Odd Fellows and Shepherds

Long before the welfare state, trade unions, NHS or personal insurance, people joined together in 'Friendly Societies' united in the concept of mutual assistance should a fellow member fall upon difficult times. Malton saw its first Shepherds Lodge in October 1837, and soon after, a second was opened, followed by a third Lodge at Old Malton. These first two Lodges at Malton were called the Victoria and Milton Lodges [1] Early in 1899 the annual report of the Free Gardeners in Malton was published [2]. It showed a net increase of six to the adult membership to 320, and there were 62 members in the Juvenile Lodge. The report went on to illustrate the benefits paid to members. £219 16s 6d had been paid out by the seniors' lodge to sick members, and £7 to the juveniles. Funeral review took a further £39 2s 8d., and doctor's salary £36 17s 6d. Clearly there were some reserves as the value of the Lily of the Valley Lodge was said to be £1,968 15s 3d, and of the Rose of Sharon Juvenile Lodge £51 1s 10d. In 1839 it was reported that 'The town of Malton is now pretty well stocked with secret orders, there being three lodges of Odd Fellows of the Manchester Unity, two lodges of Gardeners, two lodges of Shepherds, and the above court of Foresters. And that the females may be also accommodated, we have heard it said that a lodge of Shepherdesses is about to be opened.' [3] It is probable that sections of the community were not at ease with the secrecy in which these societies operated. This can be sensed from a number of reports in the newspapers promoting the benevolent aspects of membership. The Yorkshire Gazette dated 9th Feb 1839 carries a report of the funeral of Thomas Skelton, a Malton hairdresser, and which includes ' . . . The deceased has left a large family of young children, and we may mention it as a pleasing proof of the real and practical good and actual benefit resulting from the order of Odd-Fellows, that he been ill and unable to follow his vocation for the long period of a year and a half, during which time he had received efficient relief from the funds of the society. In addition to this his widow will receive the funeral donation of £10.' [4] Each society met in one of the public houses in the town:

  • Odd Fellows - Rockingham Lodge: The Old Globe Inn (York Herald 1 August 1840)
  • Odd Fellows - Wentworth Lodge: The New Globe Inn (Yorkshire Gazette 9 Feb 1839)
  • Odd Fellows - Milton Lodge: Rockingham Arms (Odd Fellows Directory, 1841)
  • Court of Ancient Foresters - Stranger's Refuge: Hare and Hounds (York Herald 1 August 1840)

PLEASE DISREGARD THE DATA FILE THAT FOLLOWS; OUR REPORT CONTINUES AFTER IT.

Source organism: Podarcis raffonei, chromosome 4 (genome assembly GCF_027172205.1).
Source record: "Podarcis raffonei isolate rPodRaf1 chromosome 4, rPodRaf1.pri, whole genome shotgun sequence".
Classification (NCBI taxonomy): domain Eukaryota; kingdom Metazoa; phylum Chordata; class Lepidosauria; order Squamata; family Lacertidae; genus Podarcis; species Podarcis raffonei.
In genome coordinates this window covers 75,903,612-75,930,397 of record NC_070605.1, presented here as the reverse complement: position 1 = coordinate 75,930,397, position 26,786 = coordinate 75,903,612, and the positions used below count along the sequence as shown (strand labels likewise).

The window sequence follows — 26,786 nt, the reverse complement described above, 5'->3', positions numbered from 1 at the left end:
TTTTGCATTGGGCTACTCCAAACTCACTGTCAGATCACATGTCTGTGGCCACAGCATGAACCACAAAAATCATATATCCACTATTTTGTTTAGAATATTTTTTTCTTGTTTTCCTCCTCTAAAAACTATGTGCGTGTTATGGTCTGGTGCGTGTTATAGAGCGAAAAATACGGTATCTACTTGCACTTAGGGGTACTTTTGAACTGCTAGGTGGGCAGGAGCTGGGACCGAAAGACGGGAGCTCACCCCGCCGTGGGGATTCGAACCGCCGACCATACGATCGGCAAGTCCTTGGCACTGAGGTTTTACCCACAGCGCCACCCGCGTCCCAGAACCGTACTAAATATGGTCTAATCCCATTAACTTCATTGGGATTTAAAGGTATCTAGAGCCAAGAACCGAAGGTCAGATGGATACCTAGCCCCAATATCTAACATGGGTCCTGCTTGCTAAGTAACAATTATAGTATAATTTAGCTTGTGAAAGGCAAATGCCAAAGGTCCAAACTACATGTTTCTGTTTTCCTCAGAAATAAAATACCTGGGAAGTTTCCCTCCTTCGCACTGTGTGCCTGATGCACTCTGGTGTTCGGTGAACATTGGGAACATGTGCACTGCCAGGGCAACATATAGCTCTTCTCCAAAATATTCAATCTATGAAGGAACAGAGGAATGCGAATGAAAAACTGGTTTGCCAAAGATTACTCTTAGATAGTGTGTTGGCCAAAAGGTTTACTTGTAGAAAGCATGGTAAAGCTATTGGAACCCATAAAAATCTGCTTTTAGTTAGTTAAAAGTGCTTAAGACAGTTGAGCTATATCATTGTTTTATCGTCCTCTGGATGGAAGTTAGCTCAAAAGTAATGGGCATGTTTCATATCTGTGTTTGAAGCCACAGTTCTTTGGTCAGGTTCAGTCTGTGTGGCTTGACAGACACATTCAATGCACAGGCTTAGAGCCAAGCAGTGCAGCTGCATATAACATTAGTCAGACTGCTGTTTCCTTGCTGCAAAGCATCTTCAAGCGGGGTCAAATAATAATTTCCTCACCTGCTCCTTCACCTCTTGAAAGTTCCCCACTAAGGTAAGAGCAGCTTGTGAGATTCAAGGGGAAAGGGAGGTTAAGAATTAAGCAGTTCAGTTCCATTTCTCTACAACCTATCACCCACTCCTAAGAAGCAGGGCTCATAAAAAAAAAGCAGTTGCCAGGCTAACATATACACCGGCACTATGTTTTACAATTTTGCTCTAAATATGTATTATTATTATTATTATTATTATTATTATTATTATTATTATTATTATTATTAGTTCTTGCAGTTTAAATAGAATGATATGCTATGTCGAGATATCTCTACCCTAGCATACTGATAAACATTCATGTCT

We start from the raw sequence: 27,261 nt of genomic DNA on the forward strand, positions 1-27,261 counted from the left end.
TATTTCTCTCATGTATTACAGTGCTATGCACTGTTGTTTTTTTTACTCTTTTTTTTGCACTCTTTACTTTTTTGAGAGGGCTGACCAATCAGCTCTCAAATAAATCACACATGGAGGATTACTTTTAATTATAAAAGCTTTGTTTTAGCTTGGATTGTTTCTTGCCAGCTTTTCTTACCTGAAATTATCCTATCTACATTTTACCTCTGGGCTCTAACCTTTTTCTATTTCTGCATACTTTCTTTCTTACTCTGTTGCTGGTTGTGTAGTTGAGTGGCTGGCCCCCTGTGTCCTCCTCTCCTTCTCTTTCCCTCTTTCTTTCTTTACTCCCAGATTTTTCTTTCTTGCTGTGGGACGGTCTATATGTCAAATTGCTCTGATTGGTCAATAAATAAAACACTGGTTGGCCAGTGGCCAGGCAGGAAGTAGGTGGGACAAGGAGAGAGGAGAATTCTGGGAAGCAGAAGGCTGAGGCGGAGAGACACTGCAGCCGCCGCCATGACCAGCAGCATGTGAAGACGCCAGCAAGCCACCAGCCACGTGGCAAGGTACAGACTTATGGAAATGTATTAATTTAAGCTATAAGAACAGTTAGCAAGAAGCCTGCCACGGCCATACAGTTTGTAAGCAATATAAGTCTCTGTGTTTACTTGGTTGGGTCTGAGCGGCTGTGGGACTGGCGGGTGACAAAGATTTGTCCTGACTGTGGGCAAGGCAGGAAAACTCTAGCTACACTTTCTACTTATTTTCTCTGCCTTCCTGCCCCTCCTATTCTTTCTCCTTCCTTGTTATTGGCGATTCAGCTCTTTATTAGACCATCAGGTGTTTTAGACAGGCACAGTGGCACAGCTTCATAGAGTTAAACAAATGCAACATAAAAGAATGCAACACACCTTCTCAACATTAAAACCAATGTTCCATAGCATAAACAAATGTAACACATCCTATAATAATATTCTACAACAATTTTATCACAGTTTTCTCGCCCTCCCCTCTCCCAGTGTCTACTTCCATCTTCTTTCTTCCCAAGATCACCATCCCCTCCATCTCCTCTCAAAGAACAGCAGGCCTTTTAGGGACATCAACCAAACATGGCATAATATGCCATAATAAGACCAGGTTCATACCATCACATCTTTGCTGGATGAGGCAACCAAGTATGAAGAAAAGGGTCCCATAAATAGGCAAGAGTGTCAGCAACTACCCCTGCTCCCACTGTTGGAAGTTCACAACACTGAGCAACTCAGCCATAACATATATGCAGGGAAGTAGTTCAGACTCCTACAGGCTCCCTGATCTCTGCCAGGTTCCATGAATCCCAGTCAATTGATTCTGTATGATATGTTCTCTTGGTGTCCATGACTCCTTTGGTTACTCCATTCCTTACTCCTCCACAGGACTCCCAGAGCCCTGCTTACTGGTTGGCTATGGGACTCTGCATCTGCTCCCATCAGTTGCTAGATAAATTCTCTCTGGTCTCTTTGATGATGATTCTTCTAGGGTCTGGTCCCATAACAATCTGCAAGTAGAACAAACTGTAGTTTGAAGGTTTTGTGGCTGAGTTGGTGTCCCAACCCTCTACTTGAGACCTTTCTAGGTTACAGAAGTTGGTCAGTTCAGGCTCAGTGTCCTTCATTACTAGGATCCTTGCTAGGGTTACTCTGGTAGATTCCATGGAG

• Ancient Order of Shepherds - Victoria Lodge: Cross Keys Inn (York Herald, 30th May 1840)
  • Ancient Order of Shepherds - Milton Lodge: the house of Mr. Edward Wood, The Blue Ball Inn (York Herald, 22 June 1839)
  • Ancient Order of Shepherdesses - Shepherd's Delight Lodge: Black Horse Inn, Malton (Yorkshire Gazette 28 November 1840) Likely formed August 1840 (York Herald, 22 August 1840)
  • Order of Free and Ancient Gardeners - Rose of Sharon Lodge: the White Swan Inn, Malton (York Herald 1 August 1840)
  • Order of Free and Ancient Gardeners - Star of Bethlehem Lodge: the Old Talbot Inn, Malton (York Herald 23 May 1840)

The membership for the Odd Fellows Lodges in 1841 was as follows: Wentworth 178; Rockingham 103; and Milton 35 [5] Each society had its' own rules and customs. Funerals of deceased members were well supported and drew particular public interest. William Walker, a brewer's labourer, was a member of the Star of Bethlehem Lodge of the Order of Free and Ancient Gardeners. ' . . . About 50 of this brethren assembled at the lodge room, and went in procession, the pall bearers wearing white scarves, and the rest black scarves and white gloves, to the house of the deceased, and from thence to the Church, where the funeral service was read by the Rev. Mr. Thompson, curate, and after that the "oration" of the order, by corresponding secretary, Ruddock. The procession again formed and returned in the same manner to the lodge room . . . ' [6] The Royal Antediluvian Order of Buffaloes opened a Lodge known as the Sir Arthur Arfeston Masters Lodge in February 1919 at the King's Head Hotel, Malton [7].

  • [1] York Herald 4 November 1837
  • [2] Yorkshire Gazette, 11 February 1899
  • [3] York Herald, 13 April 1839
  • [4] Yorkshire Gazette, 9th Feb 1839
  • [5] The Odd Fellows Directory, 1841
  • [6] York Herald 23 May 1840
  • [7] Yorkshire Gazette, 8 February 1919

Independent Order of Rechabites

This was a Friendly Society formed to promote total abstinence from alcohol. The various local branches were known as 'tents'. The 'Bethesda' tent was formed on Thursday 25 June 1840 at the Temperance Coffee House, Norton [1] when 16 members were admitted. 'We understand the society is similar to the other secret orders having like them for its object the relief of its members in sickness, etc., but with this difference, that it is conducted on tee-total principles, no intoxicating liquors being allowed to be used at the meetings.' The funeral of Mr. George Reed, a member of the Bethesda Tent, No. 208, took place in June 1842 [2] 'on which occasion there was a numerous procession of Rechabites, both male and female, adults and juveniles, to follow the remains, and the streets were lined with spectators. The members wore white scarves and black rosettes, and they had a very neat effect.'